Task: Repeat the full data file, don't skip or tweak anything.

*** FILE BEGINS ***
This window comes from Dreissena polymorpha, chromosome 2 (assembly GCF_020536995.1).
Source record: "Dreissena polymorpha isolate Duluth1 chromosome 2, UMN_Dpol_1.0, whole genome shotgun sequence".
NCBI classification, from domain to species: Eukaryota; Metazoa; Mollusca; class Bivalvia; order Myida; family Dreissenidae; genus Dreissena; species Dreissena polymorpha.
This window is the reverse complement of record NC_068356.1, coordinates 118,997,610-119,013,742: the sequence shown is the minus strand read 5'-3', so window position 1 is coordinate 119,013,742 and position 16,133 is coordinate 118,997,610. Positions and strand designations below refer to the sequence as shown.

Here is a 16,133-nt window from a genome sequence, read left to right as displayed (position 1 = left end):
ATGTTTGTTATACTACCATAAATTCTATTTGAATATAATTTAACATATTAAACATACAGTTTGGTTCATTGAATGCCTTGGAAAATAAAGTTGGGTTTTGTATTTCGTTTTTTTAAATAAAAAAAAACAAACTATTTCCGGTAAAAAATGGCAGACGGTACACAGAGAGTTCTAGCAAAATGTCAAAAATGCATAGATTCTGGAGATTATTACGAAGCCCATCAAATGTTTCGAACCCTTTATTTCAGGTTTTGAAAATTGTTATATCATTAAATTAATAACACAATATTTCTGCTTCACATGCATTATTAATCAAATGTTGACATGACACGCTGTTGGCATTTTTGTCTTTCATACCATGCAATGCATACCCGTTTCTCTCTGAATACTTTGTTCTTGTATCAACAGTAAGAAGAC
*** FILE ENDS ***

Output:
This window comes from Dreissena polymorpha, chromosome 2 (assembly GCF_020536995.1).
Source record: "Dreissena polymorpha isolate Duluth1 chromosome 2, UMN_Dpol_1.0, whole genome shotgun sequence".
NCBI classification, from domain to species: Eukaryota; Metazoa; Mollusca; class Bivalvia; order Myida; family Dreissenidae; genus Dreissena; species Dreissena polymorpha.
This window is the reverse complement of record NC_068356.1, coordinates 118,997,610-119,013,742: the sequence shown is the minus strand read 5'-3', so window position 1 is coordinate 119,013,742 and position 16,133 is coordinate 118,997,610. Positions and strand designations below refer to the sequence as shown.

Here is a 16,133-nt window from a genome sequence, read left to right as displayed (position 1 = left end):
ATGTTTGTTATACTACCATAAATTCTATTTGAATATAATTTAACATATTAAACATACAGTTTGGTTCATTGAATGCCTTGGAAAATAAAGTTGGGTTTTGTATTTCGTTTTTTTAAATAAAAAAAAACAAACTATTTCCGGTAAAAAATGGCAGACGGTACACAGAGAGTTCTAGCAAAATGTCAAAAATGCATAGATTCTGGAGATTATTACGAAGCCCATCAAATGTTTCGAACCCTTTATTTCAGGTTTTGAAAATTGTTATATCATTAAATTAATAACACAATATTTCTGCTTCACATGCATTATTAATCAAATGTTGACATGACACGCTGTTGGCATTTTTGTCTTTCATACCATGCAATGCATACCCGTTTCTCTCTGAATACTTTGTTCTTGTATCAACAGTAAGAAGAC